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#include "math.h"
#include <CMSIS_DSP.h>

inline float dspSqrt(float x){
  float result;
  arm_sqrt_f32(x, &result);
  return result;
}


inline float invSqrt(float x) {
  float halfx = 0.5f * x;
  float y = x;
  long i= *(long*)&y;
  i = 0x5f375a86 - (i>>1);
  y = *(float*)&i;
  y = y * (1.5f - (halfx * y * y));
  return y;	
}

inline float dspInvSqrt(float x){
  float result;
  arm_sqrt_f32(x, &result);
  return 1 / result;
}

void setup() {
  Serial.begin(9600);
  delay(1000);
}


void loop(){
  Serial.print("Start\n");
  int time;
  volatile float f;
  time = micros();
  f=0;
  for (int i=0; i<1000; i++) {
    f += dspSqrt(i);
  }
  time = micros() -time;
  Serial.print("\n1000x dspSqrt:");
  Serial.print(time);
  Serial.print("us.  Result:");
  Serial.println(f,7);
  time = micros();
  f=0;
  for (int i=0; i<1000; i++) {
    f += dspSqrt(i);
  }
  Serial.print("1000x sqrt   :");
  Serial.print(time);
  Serial.print("us.  Result:");
  Serial.println(f,7);
  time = micros();
  f=0;
  for (int i=0; i<1000; i++) {
    f += dspInvSqrt(i);
  }
  time = micros() -time;
  Serial.print("\n1000x 1 / dspSqrt:");
  Serial.print(time);
  Serial.print("us.  Result  :");
  Serial.println(f);
  time = micros();
  f=0;
  for (int i=0; i<1000; i++) {
    f += 1/sqrt(i);
  }
  time = micros() -time;
  Serial.print("1000x 1 / sqrt   :");
  Serial.print(time);
  Serial.print("us.  Result  :");
  Serial.println(f);
  time = micros();
  f=0;
  for (int i=0; i<1000; i++) {
    f += invSqrt(i);
  }
  time = micros() -time;
  Serial.print("1000x invSqrt    :");
  Serial.print(time);
  Serial.print("us.  Result:");
  Serial.println(f);
  while(1);
}

Another quick & dirty speed test:

 

Stellaris:------------------------------------------------------------------------------------------------

1000x dspSqrt:      6006us.             Result:   21065.8378906

1000x sqrt   :         1036354us.       Result:   21065.8378906

 

1000x 1 / dspSqrt: 6205us.             Result  :4294967295.21474836472147483647

1000x 1 / sqrt   :    28837us.           Result  :4294967295.21474836472147483647

1000x invSqrt    :   1202us.             Result:  4294967295.21474836472147483647

 

Teensy3:------------------------------------------------------------------------------------------------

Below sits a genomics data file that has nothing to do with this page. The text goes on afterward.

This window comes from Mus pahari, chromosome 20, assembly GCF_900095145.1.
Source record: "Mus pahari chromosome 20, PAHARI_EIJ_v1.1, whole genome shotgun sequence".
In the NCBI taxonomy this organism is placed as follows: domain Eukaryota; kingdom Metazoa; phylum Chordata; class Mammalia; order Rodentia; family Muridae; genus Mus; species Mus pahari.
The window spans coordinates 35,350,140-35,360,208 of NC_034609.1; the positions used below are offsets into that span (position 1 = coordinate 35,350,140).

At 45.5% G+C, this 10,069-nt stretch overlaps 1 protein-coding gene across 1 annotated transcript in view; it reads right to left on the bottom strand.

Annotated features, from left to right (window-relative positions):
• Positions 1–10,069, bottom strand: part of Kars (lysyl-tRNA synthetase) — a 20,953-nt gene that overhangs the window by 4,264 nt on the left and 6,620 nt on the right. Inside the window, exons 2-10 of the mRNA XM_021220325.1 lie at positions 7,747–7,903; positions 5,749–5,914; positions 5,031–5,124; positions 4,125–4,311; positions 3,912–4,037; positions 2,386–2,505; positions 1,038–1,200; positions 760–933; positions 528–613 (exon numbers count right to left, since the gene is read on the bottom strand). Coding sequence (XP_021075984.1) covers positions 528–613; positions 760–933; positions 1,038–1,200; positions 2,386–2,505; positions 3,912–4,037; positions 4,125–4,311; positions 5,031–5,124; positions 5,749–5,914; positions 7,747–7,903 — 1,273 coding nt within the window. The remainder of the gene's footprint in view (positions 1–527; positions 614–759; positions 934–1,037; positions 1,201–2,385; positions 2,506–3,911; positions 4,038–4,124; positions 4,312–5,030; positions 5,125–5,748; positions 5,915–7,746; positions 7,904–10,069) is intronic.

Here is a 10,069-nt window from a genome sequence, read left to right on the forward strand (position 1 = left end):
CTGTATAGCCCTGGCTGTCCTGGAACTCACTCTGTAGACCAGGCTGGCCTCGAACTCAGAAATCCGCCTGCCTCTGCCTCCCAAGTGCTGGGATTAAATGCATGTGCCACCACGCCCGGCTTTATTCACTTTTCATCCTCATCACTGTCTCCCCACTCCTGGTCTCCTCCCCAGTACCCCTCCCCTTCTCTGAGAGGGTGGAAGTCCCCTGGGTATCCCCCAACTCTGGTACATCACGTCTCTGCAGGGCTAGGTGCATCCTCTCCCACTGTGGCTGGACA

1000x dspSqrt:      7580us.             Result: 21065.8378906

1000x sqrt :           11700us.           Result: 21065.8378906

 

1000x 1 / dspSqrt: 9302us.             Result :4294967295.21474836472147483647

1000x 1 / sqrt :      23203us.           Result :4294967295.21474836472147483647

1000x invSqrt :      4576us.             Result:4294967295.21474836472147483647

 

Again, quite interesting! Stellaris outperform Teensy on DSP, this time not so much,  but the sqrt on Stellaris it's quite slow, maybe some investigation needed.

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Either way, if I'm not mistaken the Teensy doesn't have built in FPU (Cortex-M4, not M4F like Tiva/Stellaris). I'll bet those CMSIS functions start to kill when you make use of SIMD with pure integer math (e.g. q15 or q7 data types with arrays?)

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Hi sir,

 

 I am quite new to the signal processing area. i have downloaded the above cmsis.zip bt it is showing me error of content is bad or

!   C:\Users\SONY\Downloads\CMSIS_DSP_Energia.zip: The archive is either in unknown format or damaged
 

why it is so???

 

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Hi sir,

 

 I am quite new to the signal processing area. i have downloaded the above cmsis.zip bt it is showing me error of content is bad or

!   C:\Users\SONY\Downloads\CMSIS_DSP_Energia.zip: The archive is either in unknown format or damaged

 

why it is so???

I have no idea why you're seeing this; I just tried downloading it right now and it unzipped without a problem.  This is under Linux though.  Should be fine in Windows but I haven't checked (never seen an issue zipping files under Linux and showing corruption under Windows...)

 

Maybe delete your copy and try the download again?